From a few years ago:
How did Friday, the 13th become a notorious famous day in the lives of most superstitious people? Fear of Friday the 13th is called paraskavedekatriaphobia, derived from the Greek concatenation Paraskevi, meaning Friday, and dekatreis, meaning thirteen, attached to phobia, meaning fear. According to historians and folklorists, there was no Friday the 13th superstition before the 19th century. It was Rossini in 1869, who regarded the number 13 as unlucky, and Friday likewise, and died on Friday the 13th.
One theory from The Canterbury Tales in the 14th century considered Friday the least lucky day. And of course, Black Friday was associated with several stock market crashes. And many theories point to Jesus being crucified on a Friday. Another theory of superstition relates to the legendary Knights Templar, a monastic military order founded in Jerusalem in 1113. Finally, on Friday, Oct. 13, 1907, King Phillip secretly ordered the arrest of all the Knights Templar in France. Of course, the Da Vinci Code novel in 2003 popularized this superstition.
According to the phobia institute, about 17 to 21 million people fear this day. Some people avoid airline flights, or dangerous work, or even driving on freeways. It is estimated that $800-900 million is lost in business on this day.
However, fewer accidents, fires and thefts occur on this day, than other Fridays. Perhaps people are more careful or preventatively, just stay home. The longest period that can occur without a Friday the 13th is fourteen months. Some events are specifically planned for Friday the 13th to make them more dramatic.
Sure enough, there is a Friday the 13th website for blogging. According to experts, it’s the most widespread superstition in the United States today. Some people won’t go to work on Friday the 13th; some won’t eat in restaurants; many wouldn’t think of setting a wedding on the date, or buying a car, home, or other large purchase. Interestingly, the Chinese regard the number as lucky. And sports stars wear number 13, and have gone on the achieve great things in their uniform.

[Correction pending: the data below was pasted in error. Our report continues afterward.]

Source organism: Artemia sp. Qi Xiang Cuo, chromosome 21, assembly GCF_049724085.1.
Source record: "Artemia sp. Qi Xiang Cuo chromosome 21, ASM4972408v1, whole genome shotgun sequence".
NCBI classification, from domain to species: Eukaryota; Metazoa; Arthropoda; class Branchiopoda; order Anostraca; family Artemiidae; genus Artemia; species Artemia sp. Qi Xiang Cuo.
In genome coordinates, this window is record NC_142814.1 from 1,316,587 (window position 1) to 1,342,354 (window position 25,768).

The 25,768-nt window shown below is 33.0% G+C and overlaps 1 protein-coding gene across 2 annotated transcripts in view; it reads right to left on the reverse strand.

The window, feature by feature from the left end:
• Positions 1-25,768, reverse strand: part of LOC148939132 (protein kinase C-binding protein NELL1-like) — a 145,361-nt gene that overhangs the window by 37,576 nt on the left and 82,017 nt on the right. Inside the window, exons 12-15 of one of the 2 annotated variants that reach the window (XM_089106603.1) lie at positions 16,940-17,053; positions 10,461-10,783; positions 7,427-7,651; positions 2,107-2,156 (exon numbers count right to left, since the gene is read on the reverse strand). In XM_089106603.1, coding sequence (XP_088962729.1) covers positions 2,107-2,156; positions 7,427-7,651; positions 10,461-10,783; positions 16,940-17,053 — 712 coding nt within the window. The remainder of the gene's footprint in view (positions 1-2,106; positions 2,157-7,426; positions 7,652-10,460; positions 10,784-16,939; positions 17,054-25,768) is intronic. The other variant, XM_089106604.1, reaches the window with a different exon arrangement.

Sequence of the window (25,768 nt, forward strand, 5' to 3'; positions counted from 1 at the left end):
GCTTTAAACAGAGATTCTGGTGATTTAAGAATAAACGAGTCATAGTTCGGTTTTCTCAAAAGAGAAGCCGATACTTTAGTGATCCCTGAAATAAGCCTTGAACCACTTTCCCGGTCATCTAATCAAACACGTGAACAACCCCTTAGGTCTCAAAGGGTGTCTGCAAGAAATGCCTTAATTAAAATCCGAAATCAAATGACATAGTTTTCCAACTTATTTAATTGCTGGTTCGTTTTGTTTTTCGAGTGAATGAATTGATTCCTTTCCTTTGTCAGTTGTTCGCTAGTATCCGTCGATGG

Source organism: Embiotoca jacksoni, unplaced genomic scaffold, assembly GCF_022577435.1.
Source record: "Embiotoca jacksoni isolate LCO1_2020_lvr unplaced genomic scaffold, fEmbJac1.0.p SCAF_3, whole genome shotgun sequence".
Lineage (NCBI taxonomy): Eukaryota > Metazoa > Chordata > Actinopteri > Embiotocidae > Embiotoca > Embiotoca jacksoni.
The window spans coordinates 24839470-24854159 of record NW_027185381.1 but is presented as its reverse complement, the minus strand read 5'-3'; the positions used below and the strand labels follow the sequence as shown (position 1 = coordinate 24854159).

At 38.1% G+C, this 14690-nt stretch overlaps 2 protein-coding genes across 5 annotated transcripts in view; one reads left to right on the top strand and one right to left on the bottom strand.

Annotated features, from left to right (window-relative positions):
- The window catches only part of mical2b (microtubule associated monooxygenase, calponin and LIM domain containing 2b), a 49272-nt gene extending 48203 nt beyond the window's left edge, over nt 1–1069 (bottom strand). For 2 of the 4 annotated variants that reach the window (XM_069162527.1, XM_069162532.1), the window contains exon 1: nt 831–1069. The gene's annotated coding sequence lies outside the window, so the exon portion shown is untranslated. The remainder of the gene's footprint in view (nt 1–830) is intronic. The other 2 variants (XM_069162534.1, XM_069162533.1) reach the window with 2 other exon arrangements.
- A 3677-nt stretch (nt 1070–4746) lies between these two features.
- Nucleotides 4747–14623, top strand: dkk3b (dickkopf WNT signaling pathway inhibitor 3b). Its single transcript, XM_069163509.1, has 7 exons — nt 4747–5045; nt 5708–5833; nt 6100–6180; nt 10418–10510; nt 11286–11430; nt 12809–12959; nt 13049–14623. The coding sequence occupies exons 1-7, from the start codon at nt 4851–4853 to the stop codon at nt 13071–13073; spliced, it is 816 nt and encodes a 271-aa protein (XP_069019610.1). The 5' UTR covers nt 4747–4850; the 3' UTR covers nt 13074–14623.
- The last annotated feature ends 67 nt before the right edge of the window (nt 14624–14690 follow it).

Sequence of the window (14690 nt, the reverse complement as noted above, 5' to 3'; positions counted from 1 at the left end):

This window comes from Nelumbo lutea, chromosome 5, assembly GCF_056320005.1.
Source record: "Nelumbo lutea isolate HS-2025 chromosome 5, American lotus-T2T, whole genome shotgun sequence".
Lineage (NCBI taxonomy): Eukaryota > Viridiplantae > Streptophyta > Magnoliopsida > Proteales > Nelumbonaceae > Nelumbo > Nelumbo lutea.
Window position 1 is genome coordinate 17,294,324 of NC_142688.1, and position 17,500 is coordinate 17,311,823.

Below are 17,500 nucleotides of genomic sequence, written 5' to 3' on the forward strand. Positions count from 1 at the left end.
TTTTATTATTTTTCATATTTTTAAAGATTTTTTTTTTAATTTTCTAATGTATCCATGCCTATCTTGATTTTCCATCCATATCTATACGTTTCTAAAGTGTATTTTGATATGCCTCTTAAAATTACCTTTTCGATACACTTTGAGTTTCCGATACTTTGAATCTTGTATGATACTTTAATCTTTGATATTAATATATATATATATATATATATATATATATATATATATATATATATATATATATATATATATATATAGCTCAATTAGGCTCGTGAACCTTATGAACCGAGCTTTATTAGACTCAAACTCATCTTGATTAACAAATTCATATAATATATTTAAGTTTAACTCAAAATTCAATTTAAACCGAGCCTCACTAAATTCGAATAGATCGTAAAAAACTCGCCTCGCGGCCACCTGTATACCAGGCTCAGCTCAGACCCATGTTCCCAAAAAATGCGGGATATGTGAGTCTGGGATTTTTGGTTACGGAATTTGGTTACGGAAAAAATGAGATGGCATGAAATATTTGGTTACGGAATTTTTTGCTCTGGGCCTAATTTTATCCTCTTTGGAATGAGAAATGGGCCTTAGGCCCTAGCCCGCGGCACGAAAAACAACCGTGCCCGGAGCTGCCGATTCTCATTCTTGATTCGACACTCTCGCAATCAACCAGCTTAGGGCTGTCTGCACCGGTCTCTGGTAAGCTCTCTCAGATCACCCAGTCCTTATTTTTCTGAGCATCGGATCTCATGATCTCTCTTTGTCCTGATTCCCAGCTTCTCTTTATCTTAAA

Thirteen had been revered in prehistoric goddess-worshiping cultures, we are told, because it corresponded to the number of lunar (menstrual) cycles in a year (13 x 28 = 364 days). The “Earth Mother of Laussel,” for example — a 27,000-year-old carving found near the Lascaux caves in France often cited as an icon of matriarchal spirituality — depicts a female figure holding a crescent-shaped horn bearing 13 notches. As the solar calendar triumphed over the lunar with the rise of male-dominated civilization, it is surmised, so did the “perfect” number 12 over the “imperfect” number 13, thereafter considered anathema.
As if to prove the point, the Bible tells us there were exactly 13 present at the Last Supper. One of the dinner guests, disciples, betrayed Jesus Christ, setting the stage for the Crucifixion. Did I mention the Crucifixion took place on a Friday?
Why do so many people not realize this when we have 13 for dinner?
I do not know of anyone who has experienced or suffered anything extraordinary on Friday the 13th. Generally, in my working days, it merited a short mention in the morning, and we just went ahead and worked. I don’t think absenteeism was any higher on those days. And I don’t recall anything unusual or strange occurring on those days. It seemed the full moon had more of an adverse effect of patients and coincidences. So, let’s just consider it another day in our glorious lives, and have some fun today and this weekend. Last month’s Friday the 13th fell on the day before Valentine’s Day. No such luck in March!
Ever had something really good happen to you on Friday the 13th? Can you imagine a birthday or anniversary on this date?
Or starting a new job? Having surgery?
(Originally sent in 2009)
So, embrace the Thirteen. We have a new President, and some hope for unity. A Covid vaccine is around the corner. We will be able to travel again, send our kids and grandkids to school. Stay well, and be happy!